This is what I call a Symbolator . No great philosophical, semiotic, or technical definition, of the nature of the symbol process , of neural feedback loops. That can wait until I get around to it in the semiotics and technical sections. No, plain useful down-to-earth, pragmatic application. The only thing that counts for me is this thing between my ears: the brain . And if I can get any technical device that helps me use this thing between my ears in any better way, so much the better.

Now, as we all have found out using these little computers, as stupid as they may be, they have one devillish attitude: They make us feel so darn stupid! They have an unerring, unflinching, unforgiving, uninfluencible, determined, mechanical intelligence , that, may it ever be so primitive, instills a certain type if fear in us. There are whole sections of the population who still resist using the computer because of this fear, which is entirely justified, because there is a very specific danger in those devices, that those who are playing with them, the computer engineers, and the computer kids, have gotten used to, just as much as one gets used to wielding a chain saw.

To understand what is happening here, I had to go the whole way through human history, like an archeologist scraping through the mud, discovering shreds here, debris there, and vanished traces over there. Because what is happening here is just another layer of transformation of our mental processes as they are accomodating to just another new auxiliary device humanity has fabricated for its comfort, material improvement, utility, or out of sheer vanity.

The process is very similar to what has happened when civilizations adopted writing. Since we in the western industrialized countries are now a fully literate civilization, there is simply no way imagining any more what life, and more specifically, mentation [25] was like, before we had put anything that could be expressed in words into writing, and that, in books.

The Symbolator has to do with re-learning a whole lot of things that we apparently have forgotten: The most important of these seems to be: The world doesn't consist of words only, and it doesn't consist of only those things that can be described with words, patented with words, and put in legal contracts with words. And if we substitute "words" by "words and mathematical formulae" then it will be the same.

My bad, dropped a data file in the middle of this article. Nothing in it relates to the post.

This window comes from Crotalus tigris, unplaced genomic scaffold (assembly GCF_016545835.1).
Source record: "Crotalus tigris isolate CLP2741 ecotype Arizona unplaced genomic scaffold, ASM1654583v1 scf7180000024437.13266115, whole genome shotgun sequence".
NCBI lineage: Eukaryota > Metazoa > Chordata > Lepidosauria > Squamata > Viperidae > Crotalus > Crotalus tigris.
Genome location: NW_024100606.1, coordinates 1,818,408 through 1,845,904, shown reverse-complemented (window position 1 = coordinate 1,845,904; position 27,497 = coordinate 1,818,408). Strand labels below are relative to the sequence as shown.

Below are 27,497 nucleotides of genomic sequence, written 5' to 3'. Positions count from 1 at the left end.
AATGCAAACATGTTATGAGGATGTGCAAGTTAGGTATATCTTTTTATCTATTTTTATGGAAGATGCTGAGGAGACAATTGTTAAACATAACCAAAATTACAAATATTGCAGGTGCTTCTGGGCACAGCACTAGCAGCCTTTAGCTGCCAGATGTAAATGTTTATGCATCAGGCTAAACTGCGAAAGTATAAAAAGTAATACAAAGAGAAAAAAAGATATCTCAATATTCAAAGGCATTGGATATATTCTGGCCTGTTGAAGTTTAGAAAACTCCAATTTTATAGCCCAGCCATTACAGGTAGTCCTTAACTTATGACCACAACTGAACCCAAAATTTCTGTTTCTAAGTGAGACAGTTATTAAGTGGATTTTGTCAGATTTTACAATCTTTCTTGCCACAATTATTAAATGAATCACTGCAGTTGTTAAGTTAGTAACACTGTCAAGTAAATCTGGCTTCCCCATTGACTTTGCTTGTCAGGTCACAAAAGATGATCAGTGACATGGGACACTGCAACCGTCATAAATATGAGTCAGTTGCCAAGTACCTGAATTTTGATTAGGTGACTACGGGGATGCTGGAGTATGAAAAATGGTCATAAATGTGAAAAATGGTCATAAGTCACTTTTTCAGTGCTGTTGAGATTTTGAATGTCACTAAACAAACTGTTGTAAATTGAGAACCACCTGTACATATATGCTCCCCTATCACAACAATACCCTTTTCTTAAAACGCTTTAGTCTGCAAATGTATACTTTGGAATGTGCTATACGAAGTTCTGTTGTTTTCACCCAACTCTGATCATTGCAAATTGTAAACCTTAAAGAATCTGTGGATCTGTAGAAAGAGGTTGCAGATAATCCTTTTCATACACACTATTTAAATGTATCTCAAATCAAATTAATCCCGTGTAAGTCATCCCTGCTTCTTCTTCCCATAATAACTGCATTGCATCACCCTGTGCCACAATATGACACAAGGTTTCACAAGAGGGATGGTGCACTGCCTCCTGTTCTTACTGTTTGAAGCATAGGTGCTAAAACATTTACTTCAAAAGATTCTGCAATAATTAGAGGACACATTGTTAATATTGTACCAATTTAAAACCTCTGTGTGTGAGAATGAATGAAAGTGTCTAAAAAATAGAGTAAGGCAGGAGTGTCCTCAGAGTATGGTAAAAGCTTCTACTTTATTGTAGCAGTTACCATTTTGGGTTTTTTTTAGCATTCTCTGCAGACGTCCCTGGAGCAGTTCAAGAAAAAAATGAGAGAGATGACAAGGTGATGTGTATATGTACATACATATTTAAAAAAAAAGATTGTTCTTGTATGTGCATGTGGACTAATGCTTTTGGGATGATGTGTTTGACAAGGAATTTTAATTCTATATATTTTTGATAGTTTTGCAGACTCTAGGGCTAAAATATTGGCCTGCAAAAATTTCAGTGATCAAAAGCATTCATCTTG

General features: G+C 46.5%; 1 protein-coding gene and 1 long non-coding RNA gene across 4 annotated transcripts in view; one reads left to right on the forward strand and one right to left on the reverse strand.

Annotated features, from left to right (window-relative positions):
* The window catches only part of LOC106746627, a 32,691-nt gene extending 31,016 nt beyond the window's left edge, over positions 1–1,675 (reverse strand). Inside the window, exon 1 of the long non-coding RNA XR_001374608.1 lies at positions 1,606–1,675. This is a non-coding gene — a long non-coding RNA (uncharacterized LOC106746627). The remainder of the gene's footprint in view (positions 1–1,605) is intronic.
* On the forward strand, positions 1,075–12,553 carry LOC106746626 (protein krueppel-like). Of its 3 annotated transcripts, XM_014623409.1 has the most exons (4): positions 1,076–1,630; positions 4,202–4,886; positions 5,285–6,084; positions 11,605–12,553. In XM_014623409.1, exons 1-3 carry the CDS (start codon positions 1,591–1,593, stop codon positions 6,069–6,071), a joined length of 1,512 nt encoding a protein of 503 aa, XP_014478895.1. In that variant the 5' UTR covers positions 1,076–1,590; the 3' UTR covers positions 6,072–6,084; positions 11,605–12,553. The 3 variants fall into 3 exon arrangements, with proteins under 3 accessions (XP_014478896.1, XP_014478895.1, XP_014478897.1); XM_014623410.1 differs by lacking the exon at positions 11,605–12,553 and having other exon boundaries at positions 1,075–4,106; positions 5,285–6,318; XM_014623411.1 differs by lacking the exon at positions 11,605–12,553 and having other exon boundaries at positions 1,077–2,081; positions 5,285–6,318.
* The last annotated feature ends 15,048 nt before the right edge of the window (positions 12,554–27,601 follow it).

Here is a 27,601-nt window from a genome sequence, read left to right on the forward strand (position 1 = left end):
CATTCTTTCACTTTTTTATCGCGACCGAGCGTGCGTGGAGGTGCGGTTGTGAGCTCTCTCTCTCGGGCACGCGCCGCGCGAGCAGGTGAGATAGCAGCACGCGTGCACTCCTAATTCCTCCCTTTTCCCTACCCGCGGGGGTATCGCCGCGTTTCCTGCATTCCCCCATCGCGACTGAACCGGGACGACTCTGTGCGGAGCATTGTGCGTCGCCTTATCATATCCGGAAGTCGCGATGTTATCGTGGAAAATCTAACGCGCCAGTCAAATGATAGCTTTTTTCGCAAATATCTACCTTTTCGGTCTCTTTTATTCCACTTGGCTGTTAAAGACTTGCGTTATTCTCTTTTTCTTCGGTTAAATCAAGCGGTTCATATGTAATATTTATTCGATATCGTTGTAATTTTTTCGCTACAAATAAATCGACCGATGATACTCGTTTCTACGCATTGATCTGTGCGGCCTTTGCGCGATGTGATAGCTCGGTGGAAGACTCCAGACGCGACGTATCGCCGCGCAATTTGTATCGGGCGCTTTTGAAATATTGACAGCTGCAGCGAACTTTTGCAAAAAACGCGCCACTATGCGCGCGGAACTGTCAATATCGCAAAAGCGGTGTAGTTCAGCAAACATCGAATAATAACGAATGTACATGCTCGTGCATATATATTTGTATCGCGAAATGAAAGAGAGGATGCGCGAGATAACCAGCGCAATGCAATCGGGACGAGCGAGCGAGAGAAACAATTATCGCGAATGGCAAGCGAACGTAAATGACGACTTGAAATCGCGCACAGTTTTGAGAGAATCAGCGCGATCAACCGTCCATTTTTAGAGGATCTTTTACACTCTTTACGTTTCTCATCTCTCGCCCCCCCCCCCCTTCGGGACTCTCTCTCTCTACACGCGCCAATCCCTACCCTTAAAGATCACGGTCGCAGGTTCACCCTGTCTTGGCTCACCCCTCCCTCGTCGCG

The widespread use of computers by large sections of society has the best chances to convert in a matter of maximally 50 years the whole global industrialized population to mental modes of functioning that are determined by the way user interfaces are programmed. A similar conversion needed about 5000 years to induce the mental states of world population to the mental modes of writing oriented verbal thought, the prose style of talking and thinking.

3.3. The mentation modalities of sounding and moving visual images

Ever since the days of ancient egypt , humanity has lost touch with the art of expressing symbolic thought in pictures. Of course, there has been art, and architecture. But since the main operational system of mentation became word and concept oriented, there had been a split. The egyptians still knew about these things, and it is not only by sheer conservativism, that they kept the hieroglyphics , even though they had the demotic cursive writing. And it is not completely true that hieroglyphics were just an archaic, incomplete, partial solution toward a full phonetic alphabet, a "partial writing". Even though Champollion rightfully debunked the phantasmagoric ideas that Ficino, Pico della Mirandola, and Athanasius Kircher entertained about them, these ideas had "a grain of salt" about them. Because there was a certain way of "picture thinking" hidden behind those hieroglyphics, even if their most common use was to just encode pieces of spech. Sauneron has demonstrated this in his work [26].

This is why I am making such a great detour through the whole of human cultural history, to find those traces that may lead us to a better appreciation of what it means to use the mentation modalities of sounding and moving visual images .

Because if we don't have a good idea what that means, we will always get stuck with the logocentrism , as Derrida calls it (Derrida 1974 ). The almost inexhaustible source of confusion that the ubiquitous, and 5000-year old domination of verbal mentation modes, what we usually call thinking, are playing their tricks on us.

And there has never been a symbolic memory technology available to humanity in the past that allowed the combination of sounding and moving visual images at the same time. This is completely novel ground. There is of course the whole field of theater , song , dance , puppet theater [27] kinematic arts , etc. But this was considered as art, not as mentation . (For further discussion of the connection of visual symbols and sound, see ->:HARMONICS ).

3.4. The infrastructure and technical representation of sounding and moving visual images